I have always had a fascination with tools, materials and construction. As a girl I spent many afternoons in my father’s auto mechanic shop. This is where I learned the basics of machines and other “noisy and dangerous” things.
With the aid of my mother and the local 4H club, I learned to sew, and quickly became proficient at designing and sewing my
own clothing, which developed into a multi-decade adventure in clothing design.
My early formal art training was 2-dimensional. A visit to South Africa in my 30’s ignited my love of 3 dimensions in clay under
the tutelage of Frida Rica Canes. I learned the basics of graphic design under the tutelidge of her son, architect Kevin Canes, while living in Southern California.
During my mid-life art school education at Marylhurst University, outside of Portland, OR, I undertook a path of self-discovery in the multifarious relationships between form, texture and content. During this period I acquired a taste for working with mild steel, basic welding practices, and arcane firing methods for clay. The combination of the two substances allow for the structural qualities of steel to combine with the expressive malleability of clay. I graduated with honours and shortly thereafter moved to Vancouver Island, Canada.
My fondness for industrial forms has led me to amass a collection of steel scrap and cast items, old tools, wood patterns from
retired ship and dam building, along with various other locally derived materials and artifacts.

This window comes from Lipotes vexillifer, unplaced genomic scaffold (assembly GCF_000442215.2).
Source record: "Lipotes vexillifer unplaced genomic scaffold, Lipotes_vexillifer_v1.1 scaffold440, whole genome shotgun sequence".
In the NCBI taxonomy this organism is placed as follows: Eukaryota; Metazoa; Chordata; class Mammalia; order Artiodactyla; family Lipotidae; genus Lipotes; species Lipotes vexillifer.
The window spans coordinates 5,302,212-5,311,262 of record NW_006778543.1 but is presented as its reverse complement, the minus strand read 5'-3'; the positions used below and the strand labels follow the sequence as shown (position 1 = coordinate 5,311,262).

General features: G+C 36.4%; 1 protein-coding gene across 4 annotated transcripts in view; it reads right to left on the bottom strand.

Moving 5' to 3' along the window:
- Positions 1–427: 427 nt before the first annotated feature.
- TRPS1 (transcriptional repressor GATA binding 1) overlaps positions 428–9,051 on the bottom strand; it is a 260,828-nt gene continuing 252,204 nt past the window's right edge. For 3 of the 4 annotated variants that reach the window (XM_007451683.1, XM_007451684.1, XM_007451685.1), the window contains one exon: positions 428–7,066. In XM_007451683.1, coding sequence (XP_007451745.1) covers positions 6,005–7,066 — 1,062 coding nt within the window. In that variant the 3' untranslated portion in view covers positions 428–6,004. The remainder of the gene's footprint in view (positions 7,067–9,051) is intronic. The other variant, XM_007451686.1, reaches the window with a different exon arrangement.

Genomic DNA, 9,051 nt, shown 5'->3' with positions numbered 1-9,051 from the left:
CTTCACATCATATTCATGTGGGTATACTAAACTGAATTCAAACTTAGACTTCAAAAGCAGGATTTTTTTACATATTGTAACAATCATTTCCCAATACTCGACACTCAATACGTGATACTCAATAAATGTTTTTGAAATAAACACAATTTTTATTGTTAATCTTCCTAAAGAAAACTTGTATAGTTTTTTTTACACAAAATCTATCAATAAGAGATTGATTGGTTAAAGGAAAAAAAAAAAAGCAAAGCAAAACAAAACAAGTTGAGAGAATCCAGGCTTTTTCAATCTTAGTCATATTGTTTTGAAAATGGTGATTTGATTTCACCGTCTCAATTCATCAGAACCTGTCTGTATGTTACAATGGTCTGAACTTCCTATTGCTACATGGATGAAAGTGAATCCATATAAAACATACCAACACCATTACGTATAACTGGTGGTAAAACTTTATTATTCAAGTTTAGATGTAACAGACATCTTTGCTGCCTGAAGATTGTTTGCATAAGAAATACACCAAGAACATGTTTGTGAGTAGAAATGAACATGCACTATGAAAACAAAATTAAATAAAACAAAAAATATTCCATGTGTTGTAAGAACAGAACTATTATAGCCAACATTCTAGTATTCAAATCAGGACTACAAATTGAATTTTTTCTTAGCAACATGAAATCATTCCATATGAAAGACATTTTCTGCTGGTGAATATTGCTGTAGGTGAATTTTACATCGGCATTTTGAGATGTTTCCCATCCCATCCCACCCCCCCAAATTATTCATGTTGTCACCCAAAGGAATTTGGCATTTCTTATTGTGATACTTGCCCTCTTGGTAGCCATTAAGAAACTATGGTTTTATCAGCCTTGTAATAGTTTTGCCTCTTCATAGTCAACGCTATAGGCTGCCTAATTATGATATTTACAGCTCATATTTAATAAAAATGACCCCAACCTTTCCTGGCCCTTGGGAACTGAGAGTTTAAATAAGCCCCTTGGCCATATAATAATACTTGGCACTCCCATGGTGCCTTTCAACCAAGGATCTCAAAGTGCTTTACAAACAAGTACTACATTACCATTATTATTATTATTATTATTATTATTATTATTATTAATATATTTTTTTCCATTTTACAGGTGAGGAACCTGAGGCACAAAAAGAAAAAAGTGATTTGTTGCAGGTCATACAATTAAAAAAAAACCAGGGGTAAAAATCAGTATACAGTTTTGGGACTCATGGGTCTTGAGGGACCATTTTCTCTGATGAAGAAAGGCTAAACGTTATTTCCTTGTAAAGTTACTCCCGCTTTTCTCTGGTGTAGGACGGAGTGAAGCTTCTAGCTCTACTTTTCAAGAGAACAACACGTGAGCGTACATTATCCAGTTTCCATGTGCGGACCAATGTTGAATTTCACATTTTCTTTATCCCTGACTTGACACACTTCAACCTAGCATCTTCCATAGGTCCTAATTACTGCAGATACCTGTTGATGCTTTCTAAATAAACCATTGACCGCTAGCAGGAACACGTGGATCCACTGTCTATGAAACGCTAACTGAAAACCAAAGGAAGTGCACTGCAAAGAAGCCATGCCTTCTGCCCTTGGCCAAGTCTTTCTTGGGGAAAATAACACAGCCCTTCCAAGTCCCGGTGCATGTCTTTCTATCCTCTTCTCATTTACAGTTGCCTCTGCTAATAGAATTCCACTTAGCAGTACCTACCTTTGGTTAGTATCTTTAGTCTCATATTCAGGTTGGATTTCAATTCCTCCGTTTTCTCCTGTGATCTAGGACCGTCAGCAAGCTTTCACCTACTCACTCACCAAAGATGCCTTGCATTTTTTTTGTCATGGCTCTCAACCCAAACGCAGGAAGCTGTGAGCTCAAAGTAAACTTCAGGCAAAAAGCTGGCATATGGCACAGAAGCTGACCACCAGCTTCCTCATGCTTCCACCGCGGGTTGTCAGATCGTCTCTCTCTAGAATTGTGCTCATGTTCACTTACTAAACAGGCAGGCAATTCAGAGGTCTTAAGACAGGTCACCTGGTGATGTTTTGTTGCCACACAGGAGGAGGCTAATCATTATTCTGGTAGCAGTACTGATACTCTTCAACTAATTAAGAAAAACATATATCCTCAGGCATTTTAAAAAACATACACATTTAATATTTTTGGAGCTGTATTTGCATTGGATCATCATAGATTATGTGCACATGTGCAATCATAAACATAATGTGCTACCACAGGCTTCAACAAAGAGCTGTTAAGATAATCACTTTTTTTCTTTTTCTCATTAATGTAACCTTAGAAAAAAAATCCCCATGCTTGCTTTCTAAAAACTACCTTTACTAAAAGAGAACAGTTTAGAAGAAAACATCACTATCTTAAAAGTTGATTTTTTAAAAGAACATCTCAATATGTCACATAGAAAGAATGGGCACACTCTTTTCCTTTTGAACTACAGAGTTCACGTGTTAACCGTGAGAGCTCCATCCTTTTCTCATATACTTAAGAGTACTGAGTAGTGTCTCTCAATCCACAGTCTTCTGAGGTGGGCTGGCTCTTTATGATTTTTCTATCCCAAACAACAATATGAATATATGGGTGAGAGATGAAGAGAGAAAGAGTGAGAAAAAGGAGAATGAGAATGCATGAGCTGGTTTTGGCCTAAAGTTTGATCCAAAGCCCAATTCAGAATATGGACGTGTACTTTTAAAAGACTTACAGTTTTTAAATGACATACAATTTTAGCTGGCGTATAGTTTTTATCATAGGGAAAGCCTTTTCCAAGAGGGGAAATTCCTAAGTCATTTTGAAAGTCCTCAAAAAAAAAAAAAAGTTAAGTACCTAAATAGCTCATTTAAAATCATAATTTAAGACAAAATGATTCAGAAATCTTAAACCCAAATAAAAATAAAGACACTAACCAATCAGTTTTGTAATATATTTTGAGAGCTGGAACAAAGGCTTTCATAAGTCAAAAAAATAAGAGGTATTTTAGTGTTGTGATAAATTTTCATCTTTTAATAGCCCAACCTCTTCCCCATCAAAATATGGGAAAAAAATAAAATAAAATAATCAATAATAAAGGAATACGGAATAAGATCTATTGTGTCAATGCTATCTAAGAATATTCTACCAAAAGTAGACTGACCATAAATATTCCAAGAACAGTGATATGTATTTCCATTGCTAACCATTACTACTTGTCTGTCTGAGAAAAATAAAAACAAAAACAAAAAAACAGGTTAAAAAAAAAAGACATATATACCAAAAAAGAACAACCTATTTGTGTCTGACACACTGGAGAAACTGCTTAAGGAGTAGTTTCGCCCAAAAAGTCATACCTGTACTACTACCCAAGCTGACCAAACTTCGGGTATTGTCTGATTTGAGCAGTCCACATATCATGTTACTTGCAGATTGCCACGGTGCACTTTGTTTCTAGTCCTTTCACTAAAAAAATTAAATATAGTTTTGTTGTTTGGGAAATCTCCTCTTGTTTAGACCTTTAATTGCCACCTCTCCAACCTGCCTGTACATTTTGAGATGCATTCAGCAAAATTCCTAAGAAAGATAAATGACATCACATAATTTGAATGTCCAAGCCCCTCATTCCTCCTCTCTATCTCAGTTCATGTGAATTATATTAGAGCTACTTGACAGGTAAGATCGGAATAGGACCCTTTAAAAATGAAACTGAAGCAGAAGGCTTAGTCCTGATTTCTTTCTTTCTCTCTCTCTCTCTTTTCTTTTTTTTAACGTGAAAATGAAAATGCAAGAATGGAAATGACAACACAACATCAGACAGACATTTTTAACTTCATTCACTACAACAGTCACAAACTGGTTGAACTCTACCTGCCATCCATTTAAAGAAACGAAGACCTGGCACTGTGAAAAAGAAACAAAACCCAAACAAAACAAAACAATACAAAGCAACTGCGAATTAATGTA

My recent works include a series of women’s and little girl’s dresses, and explorations in home decor and sculpture for the
Evolution of Consciousness -
Life and Artmaking intertwine in a play of ‘hidden and revealed’
The original impetus for making a dress in the unlikely material of steel, was my way of grieving the death of long time
friend and early sewing sister, Kathryn Hoover in 2009. As adolescents we designed and sewed all of our clothing through the 70’s and 80’s. She had been a successful wardrobe consultant to hundreds of women in the San Francisco Bay area for over 20 years when she died, and the only fitting eulogy for her departure was to attempt to create a piece of clothing in the medium I was working in at the time - steel. The first, and what I thought would be the only dress, was elemental, explicitly feminine, and
overtly void of its owner.
Since that time, the essential concept remains – that the clothing reflects the wearer – and the wearer is no longer present, yet is so recently departed that their energy still holds the form of the clothing in place. In this way the wearer is “hidden” and their impermanence is “revealed” in a seemingly permanent material. A dynamic weaving of mortality and immortality.
Clothing, for me, is a loaded topic from many angles, reflecting both the majestic and the fallible qualities of humanity.
Clothing has been used for centuries as a means of personal adornment and creative self-expression. What we wear contains
a subtle yet many-faceted layering of communication, a visual language through design, colour, texture, material.
In humanity’s endless evolution of self-discovery, we have developed styles of clothing for every aspect of our lives; work,
fashion, sport, as defense or protection, as a means of power and projection. Clothing imparts information about the
individual regarding aesthetic understanding, economic standing, gender and sexuality, tastes and preferences or a complete
disregard or ignorance thereof.
The making of a dress for one’s own expression and use, is a labour of love tinged with challenges, that anyone who has ever
sewn in fabric will attest. Such is the creative process.
Having veered away from making my own clothing, this form of “clothing construction” gives me a new and deep satisfaction,
with seemingly endless realms to explore.